European Union Members Ready to Begin Accepting American Travelers
As some of you know already, I was in Miami this past weekend attending Bitcoin 2021. I'll share my takeaways in a Frank Talk later this week, but for now, I'll say that the conference was a huge success, attracting a record 12,000 attendees. Whereas the conference in 2017 largely focused on Bitcoin's price, this year's focused on Bitcoin's value--which are two very different things.
As some of you know already, I was in Miami this past weekend attending Bitcoin 2021. I’ll share my takeaways in a Frank Talk later this week, but for now, I’ll say that the conference was a huge success, attracting a record 12,000 attendees. Whereas the conference in 2017 largely focused on Bitcoin’s price, this year’s focused on Bitcoin’s value—which are two very different things.
Today I’d like to update you on the ongoing recovery in the airlines industry.
Traveling to Miami marked only the third time I’ve flown commercial in about a year and a half, a huge departure from my globetrotting before the pandemic. Like my other two experiences, the flight was pleasant and comfortable, and I felt at ease that airports were taking every precaution to ensure travelers’ safety.
I should add, though, that there were comparatively many more people catching flights this time around. On Sunday, June 6, air traffic in the U.S. hit a fresh pandemic high of 1.98 million people, or 75% of capacity on the same day in 2019. That’s up from 38% at the beginning of the year, so the trend is decidedly moving in the right direction.
This improvement is due in large part to the growing number of Americans who have been vaccinated against COVID-19. As of June 1, over half of all U.S. adults were either fully or partially vaccinated, putting the U.S. well ahead of other developed and emerging countries.
Last week, in fact, new coronavirus cases hit their lowest point in the U.S. since the pandemic began in March 2020. Axios reports that cases are now so low, and the virus so well contained, that it will stop providing weekly updates on new infections for the first time in 56 weeks.
This is hugely constructive for the domestic travel industry in general and airlines in particular, and I’m optimistic that a full recovery will come much faster than initially anticipated.
Europe Is the Next Leg in the Travel Recovery Story
I expect the next major recovery story to be Europe, which is still lagging behind the U.S. in terms of vaccination rates but accelerating. On June 1, a new digital COVID passport went live in seven European Union (EU) member countries, allowing travelers to move more freely throughout the bloc.
Bulgaria, the Czech Republic, Denmark, Germany, Greece, Croatia and Poland all jumped ahead of the line in making the so-called “green certificate” available. The remaining 20 EU members are scheduled to go live by July 1.
The certificate works by recording whether a traveler has been vaccinated against COVID-19, recovered from the virus or tested negative within the past 72 hours. Those who meet at least one of those three criteria are free to travel across borders.
Some popular tourism destination countries in Europe, including Greece, Italy, Spain and France have already begun accepting, or will soon accept, vaccinated American travelers.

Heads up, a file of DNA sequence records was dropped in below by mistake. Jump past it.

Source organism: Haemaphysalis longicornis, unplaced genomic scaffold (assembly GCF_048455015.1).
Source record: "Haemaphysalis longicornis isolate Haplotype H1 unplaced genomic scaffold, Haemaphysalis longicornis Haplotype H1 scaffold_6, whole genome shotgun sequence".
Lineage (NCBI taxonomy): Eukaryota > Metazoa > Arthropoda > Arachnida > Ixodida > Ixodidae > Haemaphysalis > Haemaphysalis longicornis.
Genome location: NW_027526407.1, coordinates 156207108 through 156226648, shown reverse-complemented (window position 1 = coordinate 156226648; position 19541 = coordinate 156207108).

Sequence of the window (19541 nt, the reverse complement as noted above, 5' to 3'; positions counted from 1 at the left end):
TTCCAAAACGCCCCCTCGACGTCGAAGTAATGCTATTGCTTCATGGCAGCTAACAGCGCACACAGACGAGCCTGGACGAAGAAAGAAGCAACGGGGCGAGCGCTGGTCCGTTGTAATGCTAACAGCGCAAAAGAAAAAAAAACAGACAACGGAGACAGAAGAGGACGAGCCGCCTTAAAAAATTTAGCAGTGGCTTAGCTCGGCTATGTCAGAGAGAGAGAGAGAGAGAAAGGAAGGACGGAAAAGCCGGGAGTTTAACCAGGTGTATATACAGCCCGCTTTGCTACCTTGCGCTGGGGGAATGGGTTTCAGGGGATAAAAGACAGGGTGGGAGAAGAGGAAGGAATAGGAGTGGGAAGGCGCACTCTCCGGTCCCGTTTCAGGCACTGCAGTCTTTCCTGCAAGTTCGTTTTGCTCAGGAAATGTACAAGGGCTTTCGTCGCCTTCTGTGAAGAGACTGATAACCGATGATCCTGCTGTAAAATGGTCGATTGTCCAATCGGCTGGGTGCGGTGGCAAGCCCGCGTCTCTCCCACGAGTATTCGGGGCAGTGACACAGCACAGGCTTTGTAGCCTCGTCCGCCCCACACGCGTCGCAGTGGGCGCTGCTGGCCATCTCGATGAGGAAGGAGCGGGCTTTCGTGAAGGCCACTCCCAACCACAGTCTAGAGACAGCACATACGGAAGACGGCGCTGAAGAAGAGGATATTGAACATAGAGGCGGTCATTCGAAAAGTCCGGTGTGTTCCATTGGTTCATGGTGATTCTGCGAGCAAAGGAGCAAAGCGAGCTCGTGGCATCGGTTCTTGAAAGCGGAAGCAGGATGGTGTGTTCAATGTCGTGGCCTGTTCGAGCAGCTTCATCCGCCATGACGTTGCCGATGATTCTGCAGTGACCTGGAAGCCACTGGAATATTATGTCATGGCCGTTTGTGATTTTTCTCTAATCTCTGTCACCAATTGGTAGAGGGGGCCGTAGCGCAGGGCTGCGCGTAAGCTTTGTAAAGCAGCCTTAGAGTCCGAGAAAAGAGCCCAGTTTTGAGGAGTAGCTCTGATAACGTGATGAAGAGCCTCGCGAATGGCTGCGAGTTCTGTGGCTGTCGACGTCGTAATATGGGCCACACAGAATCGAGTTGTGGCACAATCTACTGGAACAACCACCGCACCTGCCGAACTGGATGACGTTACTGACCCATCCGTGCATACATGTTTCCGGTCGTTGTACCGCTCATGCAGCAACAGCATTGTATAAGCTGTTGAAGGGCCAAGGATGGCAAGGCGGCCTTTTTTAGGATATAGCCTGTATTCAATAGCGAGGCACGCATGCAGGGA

Last week, Eurocontrol, a trade organization that supports European aviation, released updated air travel forecasts for the remainder of 2021, and the scenarios are encouraging.
In May, air traffic in Europe was only 39% of what it was in the same month in 2019. That doesn’t sound great, but if vaccine rollout continues at a rapid clip this year, traffic by December 2021 could be close to 80% of the baseline 2019 numbers, according to Scenario 1. (By comparison, traffic in the U.S. is currently at 67%.) Scenario 2 predicts 70% capacity by December if vaccinations are stretched out to the first quarter of 2022. Call me overly optimistic, but I don’t see Scenario 3 happening, which envisions “persistent restrictions,” “patchy vaccine uptakes” and “renewed outbreaks.”
90 New Airlines to Launch this Year
You may say I have an optimism bias, but business leaders in commercial aviation seem to agree with me. More than 90 new airlines are set to launch in 2021, in North America, South America, Europe, Asia and Africa. Here in the U.S., two have already taken their inaugural flights: Avelo Airlines on April 28, from Burbank to Santa Rosa, California; and Breeze Airways on May 27, from Tampa, Florida, to Charleston, South Carolina. Breeze is the fifth airline founded by serial entrepreneur David Neeleman, who also founded Morris Air (purchased by Southwest in 1993), WestJet, JetBlue and Azul Brazilian Airlines.
We’ve also seen two U.S.-based airlines go public this year: Sun Country on March 17, Frontier on April 1.
This tells me there’s massive pent-up demand by consumers and investors alike that airlines are scrambling to capitalize on. I believe it’s not only a great time to fly but also to invest.
Airports can be publicly traded too! Explore 20 such airports from all over the world by watching our video here.
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Holdings may change daily. Holdings are reported as of the most recent quarter-end. The following securities mentioned in the article were held by one or more accounts managed by U.S. Global Investors as of (03/31/2021): JetBlue Airways Corp., Azul S.A., Southwest Airlines Co.
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